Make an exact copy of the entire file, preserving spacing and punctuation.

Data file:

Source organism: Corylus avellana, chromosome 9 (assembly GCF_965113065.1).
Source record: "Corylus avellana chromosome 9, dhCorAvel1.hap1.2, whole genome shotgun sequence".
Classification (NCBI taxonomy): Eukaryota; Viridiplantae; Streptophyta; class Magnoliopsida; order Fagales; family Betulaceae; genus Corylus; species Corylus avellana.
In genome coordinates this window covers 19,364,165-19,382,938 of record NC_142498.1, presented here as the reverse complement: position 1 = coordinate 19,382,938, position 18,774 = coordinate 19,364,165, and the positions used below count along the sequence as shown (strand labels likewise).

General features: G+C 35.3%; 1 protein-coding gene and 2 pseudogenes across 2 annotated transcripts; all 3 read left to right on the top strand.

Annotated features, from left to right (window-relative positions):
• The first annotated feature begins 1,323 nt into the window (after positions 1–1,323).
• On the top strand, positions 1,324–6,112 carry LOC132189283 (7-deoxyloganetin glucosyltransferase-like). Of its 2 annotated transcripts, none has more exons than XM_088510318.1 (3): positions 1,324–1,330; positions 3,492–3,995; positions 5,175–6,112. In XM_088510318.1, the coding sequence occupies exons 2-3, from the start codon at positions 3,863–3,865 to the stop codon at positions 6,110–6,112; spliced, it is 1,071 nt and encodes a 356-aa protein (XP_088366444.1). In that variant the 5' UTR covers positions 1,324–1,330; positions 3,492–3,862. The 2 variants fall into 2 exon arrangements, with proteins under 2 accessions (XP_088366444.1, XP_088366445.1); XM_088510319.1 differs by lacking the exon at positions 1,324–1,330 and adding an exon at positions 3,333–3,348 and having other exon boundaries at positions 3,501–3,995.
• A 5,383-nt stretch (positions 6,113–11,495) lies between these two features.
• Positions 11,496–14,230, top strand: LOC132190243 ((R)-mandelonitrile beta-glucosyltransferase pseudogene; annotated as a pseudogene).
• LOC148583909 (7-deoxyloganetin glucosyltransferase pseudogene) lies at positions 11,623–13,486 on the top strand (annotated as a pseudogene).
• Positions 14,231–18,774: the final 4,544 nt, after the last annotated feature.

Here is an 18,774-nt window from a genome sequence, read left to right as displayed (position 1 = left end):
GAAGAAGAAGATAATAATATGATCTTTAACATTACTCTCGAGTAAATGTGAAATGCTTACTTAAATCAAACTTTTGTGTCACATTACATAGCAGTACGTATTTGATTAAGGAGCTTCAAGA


Source organism: Corylus avellana, chromosome 9 (assembly GCF_965113065.1).
Source record: "Corylus avellana chromosome 9, dhCorAvel1.hap1.2, whole genome shotgun sequence".
Classification (NCBI taxonomy): Eukaryota; Viridiplantae; Streptophyta; class Magnoliopsida; order Fagales; family Betulaceae; genus Corylus; species Corylus avellana.
In genome coordinates this window covers 19,364,165-19,382,938 of record NC_142498.1, presented here as the reverse complement: position 1 = coordinate 19,382,938, position 18,774 = coordinate 19,364,165, and the positions used below count along the sequence as shown (strand labels likewise).

General features: G+C 35.3%; 1 protein-coding gene and 2 pseudogenes across 2 annotated transcripts; all 3 read left to right on the top strand.

Annotated features, from left to right (window-relative positions):
• The first annotated feature begins 1,323 nt into the window (after positions 1–1,323).
• On the top strand, positions 1,324–6,112 carry LOC132189283 (7-deoxyloganetin glucosyltransferase-like). Of its 2 annotated transcripts, none has more exons than XM_088510318.1 (3): positions 1,324–1,330; positions 3,492–3,995; positions 5,175–6,112. In XM_088510318.1, the coding sequence occupies exons 2-3, from the start codon at positions 3,863–3,865 to the stop codon at positions 6,110–6,112; spliced, it is 1,071 nt and encodes a 356-aa protein (XP_088366444.1). In that variant the 5' UTR covers positions 1,324–1,330; positions 3,492–3,862. The 2 variants fall into 2 exon arrangements, with proteins under 2 accessions (XP_088366444.1, XP_088366445.1); XM_088510319.1 differs by lacking the exon at positions 1,324–1,330 and adding an exon at positions 3,333–3,348 and having other exon boundaries at positions 3,501–3,995.
• A 5,383-nt stretch (positions 6,113–11,495) lies between these two features.
• Positions 11,496–14,230, top strand: LOC132190243 ((R)-mandelonitrile beta-glucosyltransferase pseudogene; annotated as a pseudogene).
• LOC148583909 (7-deoxyloganetin glucosyltransferase pseudogene) lies at positions 11,623–13,486 on the top strand (annotated as a pseudogene).
• Positions 14,231–18,774: the final 4,544 nt, after the last annotated feature.

Here is an 18,774-nt window from a genome sequence, read left to right as displayed (position 1 = left end):
GAAGAAGAAGATAATAATATGATCTTTAACATTACTCTCGAGTAAATGTGAAATGCTTACTTAAATCAAACTTTTGTGTCACATTACATAGCAGTACGTATTTGATTAAGGAGCTTCAAGA